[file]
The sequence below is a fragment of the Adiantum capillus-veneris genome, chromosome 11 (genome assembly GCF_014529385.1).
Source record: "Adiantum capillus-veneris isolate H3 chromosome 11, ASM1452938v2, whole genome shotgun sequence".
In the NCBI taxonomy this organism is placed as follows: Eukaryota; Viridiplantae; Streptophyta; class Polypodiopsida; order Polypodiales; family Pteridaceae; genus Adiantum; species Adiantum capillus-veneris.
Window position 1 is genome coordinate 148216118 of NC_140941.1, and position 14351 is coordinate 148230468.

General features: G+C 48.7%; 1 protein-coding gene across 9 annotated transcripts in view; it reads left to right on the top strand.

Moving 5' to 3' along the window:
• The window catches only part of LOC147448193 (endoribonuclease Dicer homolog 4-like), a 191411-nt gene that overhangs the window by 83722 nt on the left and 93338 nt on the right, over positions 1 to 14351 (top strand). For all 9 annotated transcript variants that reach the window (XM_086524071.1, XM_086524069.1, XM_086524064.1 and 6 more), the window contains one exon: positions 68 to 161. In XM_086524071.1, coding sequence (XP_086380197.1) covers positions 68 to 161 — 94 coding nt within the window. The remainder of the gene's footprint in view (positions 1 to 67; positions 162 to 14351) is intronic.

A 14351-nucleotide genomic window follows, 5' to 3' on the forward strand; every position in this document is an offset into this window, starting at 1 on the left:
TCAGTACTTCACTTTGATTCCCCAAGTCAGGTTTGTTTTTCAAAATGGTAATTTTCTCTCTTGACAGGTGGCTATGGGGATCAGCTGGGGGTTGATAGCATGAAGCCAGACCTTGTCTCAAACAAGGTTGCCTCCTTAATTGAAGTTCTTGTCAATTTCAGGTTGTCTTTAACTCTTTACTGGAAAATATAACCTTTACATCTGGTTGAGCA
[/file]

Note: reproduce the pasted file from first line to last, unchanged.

The sequence below is a fragment of the Adiantum capillus-veneris genome, chromosome 11 (genome assembly GCF_014529385.1).
Source record: "Adiantum capillus-veneris isolate H3 chromosome 11, ASM1452938v2, whole genome shotgun sequence".
In the NCBI taxonomy this organism is placed as follows: Eukaryota; Viridiplantae; Streptophyta; class Polypodiopsida; order Polypodiales; family Pteridaceae; genus Adiantum; species Adiantum capillus-veneris.
Window position 1 is genome coordinate 148216118 of NC_140941.1, and position 14351 is coordinate 148230468.

General features: G+C 48.7%; 1 protein-coding gene across 9 annotated transcripts in view; it reads left to right on the top strand.

Moving 5' to 3' along the window:
• The window catches only part of LOC147448193 (endoribonuclease Dicer homolog 4-like), a 191411-nt gene that overhangs the window by 83722 nt on the left and 93338 nt on the right, over positions 1 to 14351 (top strand). For all 9 annotated transcript variants that reach the window (XM_086524071.1, XM_086524069.1, XM_086524064.1 and 6 more), the window contains one exon: positions 68 to 161. In XM_086524071.1, coding sequence (XP_086380197.1) covers positions 68 to 161 — 94 coding nt within the window. The remainder of the gene's footprint in view (positions 1 to 67; positions 162 to 14351) is intronic.

A 14351-nucleotide genomic window follows, 5' to 3' on the forward strand; every position in this document is an offset into this window, starting at 1 on the left:
TCAGTACTTCACTTTGATTCCCCAAGTCAGGTTTGTTTTTCAAAATGGTAATTTTCTCTCTTGACAGGTGGCTATGGGGATCAGCTGGGGGTTGATAGCATGAAGCCAGACCTTGTCTCAAACAAGGTTGCCTCCTTAATTGAAGTTCTTGTCAATTTCAGGTTGTCTTTAACTCTTTACTGGAAAATATAACCTTTACATCTGGTTGAGCA